Answers: Questions about 24th and Maine, Broadway signals and SWAP program

Posted: Feb. 15, 2013 6:13 pm Updated: Nov. 28, 2014 2:34 pm


Can the city better program the stoplight at 24th and Maine Street? This light seems to be among the least sensitive to traffic building at the intersection and changing as needed, particularly when other vehicles are not present.

Because that stoplight is on a state right of way (24th Street is Ill. 96), the city can't make adjustments to the traffic signals in that area without first checking with the Illinois Department of Transportation.

"We can investigate that," City Engineer Jeff Steinkamp said. "I've noticed it myself. I'll check with IDOT to see what we can do."

Steinkamp said the city has an "interconnect" between the stoplights at 24th and Broadway, 24th and Maine, and 24th and State.

"There is coordination, but not synchronization," he said. "Synchronization sounds so exact and defined and perfect."


Now that there is a stoplight at Fifth and Broadway, why can't the light at Sixth and Broadway be eliminated?

Steinkamp said he believes both intersections warrant having a traffic signal.

The stoplight at Fifth and Broadway was put in by IDOT at the city's request because of increased pedestrian and vehicle traffic at the Kroc Center.

"They have 1,000 people a day there in that intersection," Steinkamp said. "And not everybody is going to the Kroc Center. Some people also are walking to the (Adams County) Health Department."

He said Sixth and Broadway still continues to warrant traffic and pedestrian control because it's kind of a main artery into the downtown area. The city couldn't take that stoplight out on its own, because Broadway also is U.S. 24, which means IDOT would need to be involved.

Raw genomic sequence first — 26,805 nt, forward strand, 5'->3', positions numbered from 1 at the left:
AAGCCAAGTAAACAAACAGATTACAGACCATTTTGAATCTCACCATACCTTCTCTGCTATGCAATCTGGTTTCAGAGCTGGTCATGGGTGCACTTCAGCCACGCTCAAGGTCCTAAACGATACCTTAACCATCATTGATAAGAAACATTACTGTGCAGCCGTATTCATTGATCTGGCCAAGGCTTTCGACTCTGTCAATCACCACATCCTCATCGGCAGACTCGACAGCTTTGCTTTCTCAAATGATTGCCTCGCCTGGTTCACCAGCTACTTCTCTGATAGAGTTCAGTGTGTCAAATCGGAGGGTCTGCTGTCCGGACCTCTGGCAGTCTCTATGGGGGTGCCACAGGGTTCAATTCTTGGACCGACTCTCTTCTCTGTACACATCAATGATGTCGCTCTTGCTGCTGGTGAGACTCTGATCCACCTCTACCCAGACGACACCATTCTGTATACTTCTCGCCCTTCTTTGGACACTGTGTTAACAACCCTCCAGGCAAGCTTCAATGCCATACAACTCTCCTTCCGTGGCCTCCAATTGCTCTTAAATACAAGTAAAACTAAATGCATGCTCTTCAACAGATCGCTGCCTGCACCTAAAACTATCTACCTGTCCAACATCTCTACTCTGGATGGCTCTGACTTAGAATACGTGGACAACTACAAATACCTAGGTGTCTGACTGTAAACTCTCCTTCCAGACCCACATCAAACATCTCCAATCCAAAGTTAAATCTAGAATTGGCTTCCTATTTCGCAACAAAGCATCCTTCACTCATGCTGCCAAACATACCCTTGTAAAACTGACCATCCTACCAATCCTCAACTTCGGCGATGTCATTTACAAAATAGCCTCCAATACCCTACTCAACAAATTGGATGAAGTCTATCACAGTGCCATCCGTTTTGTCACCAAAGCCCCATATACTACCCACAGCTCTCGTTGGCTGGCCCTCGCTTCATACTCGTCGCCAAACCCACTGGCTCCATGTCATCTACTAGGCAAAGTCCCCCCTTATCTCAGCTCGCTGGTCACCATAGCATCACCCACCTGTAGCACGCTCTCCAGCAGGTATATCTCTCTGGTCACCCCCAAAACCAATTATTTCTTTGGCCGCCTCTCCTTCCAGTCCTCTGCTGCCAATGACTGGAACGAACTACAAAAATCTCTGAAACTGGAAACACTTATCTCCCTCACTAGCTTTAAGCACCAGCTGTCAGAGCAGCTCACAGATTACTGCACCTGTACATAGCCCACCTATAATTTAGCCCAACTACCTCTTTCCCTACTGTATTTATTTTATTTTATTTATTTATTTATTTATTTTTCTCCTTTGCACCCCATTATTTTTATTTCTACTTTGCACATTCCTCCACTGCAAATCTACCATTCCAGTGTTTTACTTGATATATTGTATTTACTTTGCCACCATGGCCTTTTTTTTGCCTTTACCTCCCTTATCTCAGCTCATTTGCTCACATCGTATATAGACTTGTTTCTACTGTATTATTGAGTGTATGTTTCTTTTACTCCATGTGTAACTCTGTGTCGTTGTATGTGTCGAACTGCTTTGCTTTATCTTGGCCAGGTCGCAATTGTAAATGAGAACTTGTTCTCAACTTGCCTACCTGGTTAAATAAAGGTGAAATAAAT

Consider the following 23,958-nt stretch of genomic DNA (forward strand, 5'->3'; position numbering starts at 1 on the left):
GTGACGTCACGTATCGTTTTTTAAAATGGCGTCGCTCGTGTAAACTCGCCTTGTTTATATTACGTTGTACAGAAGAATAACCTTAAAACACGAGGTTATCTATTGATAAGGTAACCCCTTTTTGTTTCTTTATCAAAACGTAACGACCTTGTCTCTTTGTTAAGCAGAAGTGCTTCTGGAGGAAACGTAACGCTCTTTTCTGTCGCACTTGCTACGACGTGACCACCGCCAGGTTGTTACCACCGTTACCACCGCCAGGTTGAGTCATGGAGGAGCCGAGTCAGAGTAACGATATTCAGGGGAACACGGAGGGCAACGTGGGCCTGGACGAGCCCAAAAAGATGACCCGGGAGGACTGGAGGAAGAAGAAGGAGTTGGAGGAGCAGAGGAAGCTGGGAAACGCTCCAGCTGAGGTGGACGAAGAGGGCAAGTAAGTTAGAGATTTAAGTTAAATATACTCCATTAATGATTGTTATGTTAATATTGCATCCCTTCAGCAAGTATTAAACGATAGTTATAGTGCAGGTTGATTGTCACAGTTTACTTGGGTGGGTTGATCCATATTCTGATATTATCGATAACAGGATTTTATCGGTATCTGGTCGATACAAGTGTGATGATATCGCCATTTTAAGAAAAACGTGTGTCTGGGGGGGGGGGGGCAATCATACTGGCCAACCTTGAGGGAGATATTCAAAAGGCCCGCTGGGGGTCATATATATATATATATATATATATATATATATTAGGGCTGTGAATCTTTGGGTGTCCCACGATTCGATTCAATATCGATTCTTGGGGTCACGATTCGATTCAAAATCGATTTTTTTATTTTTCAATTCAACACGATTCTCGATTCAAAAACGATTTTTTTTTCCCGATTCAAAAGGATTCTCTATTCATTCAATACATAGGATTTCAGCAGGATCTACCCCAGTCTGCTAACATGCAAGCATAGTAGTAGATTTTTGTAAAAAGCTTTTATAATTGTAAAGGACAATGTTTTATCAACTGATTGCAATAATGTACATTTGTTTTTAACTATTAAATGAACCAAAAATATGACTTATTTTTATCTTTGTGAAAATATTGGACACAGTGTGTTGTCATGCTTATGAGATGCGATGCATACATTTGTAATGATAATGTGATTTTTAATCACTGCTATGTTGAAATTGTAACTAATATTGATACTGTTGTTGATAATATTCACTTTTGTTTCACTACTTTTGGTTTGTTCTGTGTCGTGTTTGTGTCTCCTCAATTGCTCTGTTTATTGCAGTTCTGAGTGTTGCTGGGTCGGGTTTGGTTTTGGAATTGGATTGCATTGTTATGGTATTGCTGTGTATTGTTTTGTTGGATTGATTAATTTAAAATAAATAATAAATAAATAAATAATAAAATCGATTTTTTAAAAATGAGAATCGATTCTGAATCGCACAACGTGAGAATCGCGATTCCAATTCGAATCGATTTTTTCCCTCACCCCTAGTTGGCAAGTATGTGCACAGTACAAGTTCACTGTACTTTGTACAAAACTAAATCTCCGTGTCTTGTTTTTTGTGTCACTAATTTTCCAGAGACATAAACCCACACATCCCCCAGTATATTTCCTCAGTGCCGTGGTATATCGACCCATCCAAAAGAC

"It continues to be a busy intersection," he said.

Even though Broadway has stoplights at Third, Fourth, Fifth and Sixth, Steinkamp said motorists typically don't come to many full stops when traveling along the city's main artery.

"A couple of years ago, I had some summer help, and I asked two kids who worked all summer to keep track, when it made sense, of every time they came to a full stop when they went down Broadway, starting at the bridge and going all the way out to Lowe's," he said. "Out of those 17 or 18 stoplights, the average was four stops."

Steinkamp said he isn't against removing signals when they are no longer warranted. Signals recently have been removed at Seventh and Maine and at Eighth and Payson.

"We're constantly monitoring them," he said. "We're looking at a couple of others where we can remove signalization."


How does a property owner obtain SWAP services from the county?

According to the Adams County website, the Sheriff's Work Alternative Program was developed to help inmates as well as people sentenced to public service hours by local courts to give back to their community. These people work for not-for-profit organizations and government entities, and at special events. Services, such as mowing cemeteries in the summer, and shoveling sidewalks and driveways in the winter, are provided at no cost.

Adams County Sheriff Brent Fischer said Jim Fisher, an employee at the department, oversees the SWAP program. As many as six inmates can be out at a given time.

"They're pretty much out every day doing something," Fischer said.

SWAP inmates are often seen before and after large community events such as the Gus Macker tournament and the Adams County Fair. If a local group would like to ask about assistance from the SWAP group, a downloadable form is available at

"They can make a request to us, and we'll run it up the chain," Fischer said.

If someone in the community wants help from the SWAP program, Fischer said, "Well, we try not to do that. This program allows these people to serve their community service hours, plus we assist governmental entities. (The county) might have to hire and spend additional money to do the types of work that is needed."


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